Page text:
These are chums

Something over a year ago I persuaded the spouse that we needed fruit in our little back yard, and I fell in love with the idea of chums and plumcots, which are hybrid cherry-plum and plum-apricot respectively. We bought two chum bushes and a plumcot tree from Green Barn Nursery in Quebec and picked them up from their Ontario affiliate in the early spring. There were a few flowers last year, but no fruit, and more flowers this year as the bare sticks we came home with transformed themselves into leafy bushes and fast-growing trees.

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This year we got one plumcot, but it vanished one morning before I even had a chance to inspect it properly, and five lonely chums. I’ll be away for a bit, so I picked two of them today, even though they were clearly not ripe yet, in the hope I would beat the birds and squirrels to the bounty.

Obviously I should have waited — they are supposed to be deep purple on the outside, not green with purplish blotches. But I think they will be quite nice if we net them as they ripen and if the critters don’t get them first. It’s hard to tell the taste when they are still so tart, but I’d say more of a plum than a cherry. Time will tell.

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Will we ever get enough of these babies to make a jam?

 

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Apricots and lemons

It seems I’ve never blogged about my maybe-favourite chutney, a tasty mix of apricots and lemons that we’ve done at least once a year. But apricots and lemons go surprisingly well together — you use the whole lemon, rind and all, as though it was a marmalade, with heat from ginger and cayenne pepper, or this year from two tiny jalapenos gleaned from the garden.

Relatively quick boil, for chutney. Perhaps a little runny, but goes well with grilled vegetables, omelettes, meat, cheese. Just about anything in fact. I like.

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Moroccan apricot lemon chutney (from The complete book of pickling, by Jennifer MacKenzie)
(I’m not sure what’s Moroccan about this one except perhaps the cumin)

4 organic lemons, peel washed and cut into strips (or chunks in our case) and flesh seeded and roughly chopped
6 cups apricots, roughly chopped
2 cups chopped onions
1 tbsp finely chopped ginger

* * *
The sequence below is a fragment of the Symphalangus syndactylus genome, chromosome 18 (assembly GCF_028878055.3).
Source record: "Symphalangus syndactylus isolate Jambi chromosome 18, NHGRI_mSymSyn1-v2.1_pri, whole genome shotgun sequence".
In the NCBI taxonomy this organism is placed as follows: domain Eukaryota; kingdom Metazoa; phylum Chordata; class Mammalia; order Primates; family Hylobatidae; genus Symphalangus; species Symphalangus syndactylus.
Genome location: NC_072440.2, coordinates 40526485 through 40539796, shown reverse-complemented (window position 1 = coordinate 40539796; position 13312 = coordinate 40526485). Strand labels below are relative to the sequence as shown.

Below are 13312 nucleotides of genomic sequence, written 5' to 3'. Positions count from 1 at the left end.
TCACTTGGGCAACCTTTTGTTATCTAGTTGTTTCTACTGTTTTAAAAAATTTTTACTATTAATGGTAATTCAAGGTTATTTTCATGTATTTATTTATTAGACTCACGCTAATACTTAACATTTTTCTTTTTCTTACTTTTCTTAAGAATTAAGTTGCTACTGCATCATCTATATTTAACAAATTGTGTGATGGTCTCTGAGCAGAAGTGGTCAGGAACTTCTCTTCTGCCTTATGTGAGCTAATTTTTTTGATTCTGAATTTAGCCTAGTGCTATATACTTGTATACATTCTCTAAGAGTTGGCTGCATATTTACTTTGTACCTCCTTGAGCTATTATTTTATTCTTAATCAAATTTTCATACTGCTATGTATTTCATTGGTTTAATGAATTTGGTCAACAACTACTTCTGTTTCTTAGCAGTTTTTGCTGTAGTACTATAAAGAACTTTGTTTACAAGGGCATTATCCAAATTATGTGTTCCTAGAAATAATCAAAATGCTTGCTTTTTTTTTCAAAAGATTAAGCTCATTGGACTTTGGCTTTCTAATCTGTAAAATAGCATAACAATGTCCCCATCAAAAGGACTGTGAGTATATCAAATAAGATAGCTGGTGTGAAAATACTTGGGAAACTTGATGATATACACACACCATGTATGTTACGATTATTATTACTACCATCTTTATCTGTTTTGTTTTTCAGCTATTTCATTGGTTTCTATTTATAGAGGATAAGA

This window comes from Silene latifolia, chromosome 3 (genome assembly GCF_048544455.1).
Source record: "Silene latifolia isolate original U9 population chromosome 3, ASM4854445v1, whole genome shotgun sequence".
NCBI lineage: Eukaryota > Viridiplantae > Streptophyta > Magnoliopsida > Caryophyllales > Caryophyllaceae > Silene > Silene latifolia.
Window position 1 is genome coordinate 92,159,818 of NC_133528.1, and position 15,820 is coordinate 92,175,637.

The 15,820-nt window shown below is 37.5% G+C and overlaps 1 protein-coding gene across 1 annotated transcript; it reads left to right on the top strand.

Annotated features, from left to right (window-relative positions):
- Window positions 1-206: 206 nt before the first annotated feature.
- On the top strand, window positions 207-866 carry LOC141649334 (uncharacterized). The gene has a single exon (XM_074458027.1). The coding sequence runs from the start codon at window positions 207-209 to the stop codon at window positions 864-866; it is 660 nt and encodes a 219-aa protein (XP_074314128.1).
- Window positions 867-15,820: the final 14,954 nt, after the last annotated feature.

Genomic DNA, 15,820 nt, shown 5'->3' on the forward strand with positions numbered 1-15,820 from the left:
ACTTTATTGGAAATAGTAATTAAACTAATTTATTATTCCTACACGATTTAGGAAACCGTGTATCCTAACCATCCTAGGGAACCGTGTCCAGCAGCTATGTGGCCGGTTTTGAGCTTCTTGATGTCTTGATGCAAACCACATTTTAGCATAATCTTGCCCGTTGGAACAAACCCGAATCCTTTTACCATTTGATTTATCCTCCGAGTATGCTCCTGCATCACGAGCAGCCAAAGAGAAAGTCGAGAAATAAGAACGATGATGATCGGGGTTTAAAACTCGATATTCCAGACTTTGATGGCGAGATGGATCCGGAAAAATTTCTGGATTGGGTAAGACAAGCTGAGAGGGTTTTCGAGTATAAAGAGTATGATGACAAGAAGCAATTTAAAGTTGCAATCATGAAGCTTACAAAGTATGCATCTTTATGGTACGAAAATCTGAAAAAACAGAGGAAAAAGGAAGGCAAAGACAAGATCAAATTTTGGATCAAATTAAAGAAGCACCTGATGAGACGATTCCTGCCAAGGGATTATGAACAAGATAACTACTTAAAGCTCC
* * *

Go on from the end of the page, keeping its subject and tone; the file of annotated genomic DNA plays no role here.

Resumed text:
2 small jalapeno peppers, seeded and chopped
1 tsp cumin, 1 tsp coriander, 1/2 tsp cinnamon, roasted in a dry pan until they darken a little
1-1/2 tsp salt
2-1/2 cups sugar
1 cup cider vinegar

Put all the ingredients into a heavy pot and simmer until nice and thick – about 20-30 minutes. Bottle in sterlized jars.

That was easy.

Except that looking at the recipe just now, I see that we should have boiled the  peels up in water before adding them to the chutney (also like marmalade). It softens the peels, and removes some of the bitterness. I wonder what not boiling them will have done to the finished product.

Oh, and we also made about a dozen jars of apricot jam — half plain apricot, and half with a splash of redcurrant thrown in at the end for pretty pink streaks. Something to remind us of summer.

 

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Like buttermilk, only better

There are those who rave about kefir because it contains the good bugs that our anti-bacteria society seems to want to purify out of existence. I just prefer the tart-sour kefir taste to the blandness of milk. But I rarely bought it, and never dreamed of making it myself. Then someone swapped me a jar of jam for a handful of kefir grains, and my life turned upside down, just like the discovery of steel cut oats revolutionized my winter breakfasts. There’s no machine, no thermometers and nothing to worry about, and kefir tastes great in oatmeal, cold oats or granola. Why didn’t I discover this decades ago? kefir2The secret for me is to make enough kefir for a day or  two, and just let the grains rest, covered with water, in the fridge when I’m not in kefir making mood. When I’m ready to ferment, I rinse the grains (which look like mini silicon brains), put them in a clean Mason jar and top up with as much milk as I think I’ll need the next day. I close the jar loosely (the ring/lid combo is my alternative to covering with a cloth) and let it sit on the countertop until it’s sour enough to use. In summer that can take as little as 6-8 hours, although the recipes all say 24 hours at least. Don’t close your jar tightly — the milk bubbles as it ferments, and a cracked jar (or an explosion?) could create a nasty mess in the kitchen.